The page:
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Would Trotsky Wear a Bluetooth?

Technological Utopianism under Socialism, 1917–1989

Paul R. Josephson

Publication Year: 2010

After visiting Russia in 1921, the journalist Lincoln Steffens famously declared, ”I have seen the future, and it works.” Steffens referred to the social experiment of technological utopianism he found in the Soviet Union, where subway cars and farm tractors would carry the worker and peasant—figuratively and literally—into the twentieth century. Believing that socialism and technology together created a brave new world, Boleslaw Bierut of Poland and Kim Il Sung of North Korea—and other leaders—joined Russia’s Vladimir Lenin and Leon Trotsky in embracing big technology with a verve and conviction that rivaled the western world's. Paul R. Josephson here explores these utopian visions of technology—and their unanticipated human and environmental costs. He examines the role of technology in communist plans and policies and the interplay between ideology and technological development. He shows that while technology was a symbol of regime legitimacy and an engine of progress, the changes it spurred were not unequivocally positive. Instead of achieving a worker’s paradise, socialist technologies exposed the proletariat to dangerous machinery and deadly pollution; rather than freeing women from exploitation in family and labor, they paradoxically created for them the dual—and exhausting—burdens of mother and worker. The future did not work. The fall of the Soviet Union in 1991 marked the end of communism’s self-proclaimed glorious quest to "reach and surpass" the West. Josephson’s intriguing study of how technology both helped and hindered this effort asks new and important questions about the crucial issues inextricably linked with the development and diffusion of technology in any sociopolitical system.

Published by: The Johns Hopkins University Press

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pp. vii-ix

On an unseasonably hot summer day in 2002, I visited a lumber mill in Arkhangelsk Province, Russia. It was lunch break, and the gang saws were silent. The mill owner wanted to show me the quality of his finished products, so he rousted the workers from their break. They appeared in sandals and shorts; most of ...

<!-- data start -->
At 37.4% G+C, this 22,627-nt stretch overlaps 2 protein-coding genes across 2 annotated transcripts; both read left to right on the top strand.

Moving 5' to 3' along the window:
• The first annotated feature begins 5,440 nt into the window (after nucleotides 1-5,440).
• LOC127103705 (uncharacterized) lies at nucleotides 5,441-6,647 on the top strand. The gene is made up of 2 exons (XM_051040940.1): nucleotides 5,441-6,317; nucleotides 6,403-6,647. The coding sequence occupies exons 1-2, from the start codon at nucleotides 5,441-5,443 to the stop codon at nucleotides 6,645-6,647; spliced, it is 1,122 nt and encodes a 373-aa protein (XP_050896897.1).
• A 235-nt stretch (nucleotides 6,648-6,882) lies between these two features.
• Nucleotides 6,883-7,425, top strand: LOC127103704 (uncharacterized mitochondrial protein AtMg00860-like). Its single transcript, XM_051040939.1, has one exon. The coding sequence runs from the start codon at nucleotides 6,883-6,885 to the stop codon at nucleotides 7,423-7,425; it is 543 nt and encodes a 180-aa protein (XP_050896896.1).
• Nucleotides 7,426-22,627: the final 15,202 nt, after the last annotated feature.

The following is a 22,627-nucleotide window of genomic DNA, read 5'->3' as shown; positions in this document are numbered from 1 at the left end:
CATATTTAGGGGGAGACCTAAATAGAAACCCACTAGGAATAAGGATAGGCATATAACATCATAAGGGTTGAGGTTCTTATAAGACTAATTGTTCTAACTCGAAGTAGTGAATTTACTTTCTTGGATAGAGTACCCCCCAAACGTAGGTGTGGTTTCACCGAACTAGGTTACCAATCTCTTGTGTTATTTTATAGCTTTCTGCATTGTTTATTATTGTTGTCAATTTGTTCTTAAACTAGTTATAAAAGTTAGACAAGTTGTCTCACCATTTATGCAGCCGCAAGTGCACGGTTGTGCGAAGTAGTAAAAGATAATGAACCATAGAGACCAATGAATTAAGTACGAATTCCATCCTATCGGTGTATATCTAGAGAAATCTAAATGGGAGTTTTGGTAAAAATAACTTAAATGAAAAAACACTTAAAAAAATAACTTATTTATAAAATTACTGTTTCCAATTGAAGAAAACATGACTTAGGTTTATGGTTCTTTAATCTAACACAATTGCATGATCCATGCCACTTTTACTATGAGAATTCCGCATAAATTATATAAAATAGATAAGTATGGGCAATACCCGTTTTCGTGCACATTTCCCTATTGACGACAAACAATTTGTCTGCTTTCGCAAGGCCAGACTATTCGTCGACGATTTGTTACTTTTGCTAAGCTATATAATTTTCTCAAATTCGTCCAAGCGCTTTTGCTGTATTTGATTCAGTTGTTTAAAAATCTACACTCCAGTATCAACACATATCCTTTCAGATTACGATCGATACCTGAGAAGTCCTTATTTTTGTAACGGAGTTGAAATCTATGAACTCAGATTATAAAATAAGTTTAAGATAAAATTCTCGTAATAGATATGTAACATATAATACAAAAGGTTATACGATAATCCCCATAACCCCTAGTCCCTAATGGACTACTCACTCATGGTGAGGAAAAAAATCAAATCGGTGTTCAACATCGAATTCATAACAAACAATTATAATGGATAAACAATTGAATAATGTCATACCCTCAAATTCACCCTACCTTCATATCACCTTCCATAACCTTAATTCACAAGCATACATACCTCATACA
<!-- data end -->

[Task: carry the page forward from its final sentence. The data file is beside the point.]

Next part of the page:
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Introduction: Tractors, Steel Mills, Concrete, and Other Joys of Socialism

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pp. 3-18

Magnificent, ornate subway stations; massive hydroelectric power stations producing copious quantities of electricity; collective farms with fields of grain stretching to the horizon; literacy, public health, and other campaigns that succeeded in a matter of years in increasing the well-being of all citizens; universal medical care and free higher education; and an end to unemployment—these achievements of the socialist nations of the twentieth century astounded many ...

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1 Would Trotsky Wear a Bluetooth? Technological Utopianism in the Soviet Union in the 1920s

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pp. 19-64

We are accustomed to reading about the central role of technology in the mindset of North Americans and Europeans. Technology serves both as a symbol of modernity and national achievement and as an engine of economic progress. Political leaders, engineers, writers, and journalists have consciously embraced the railroad, the automobile, magnificent hydroelectric power stations and other major public waterworks, sleek airplanes, the powerful nuclear reactor, and the ...

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2 Proletarian Aesthetics: Technology and Socialism in Eastern Europe

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pp. 65-120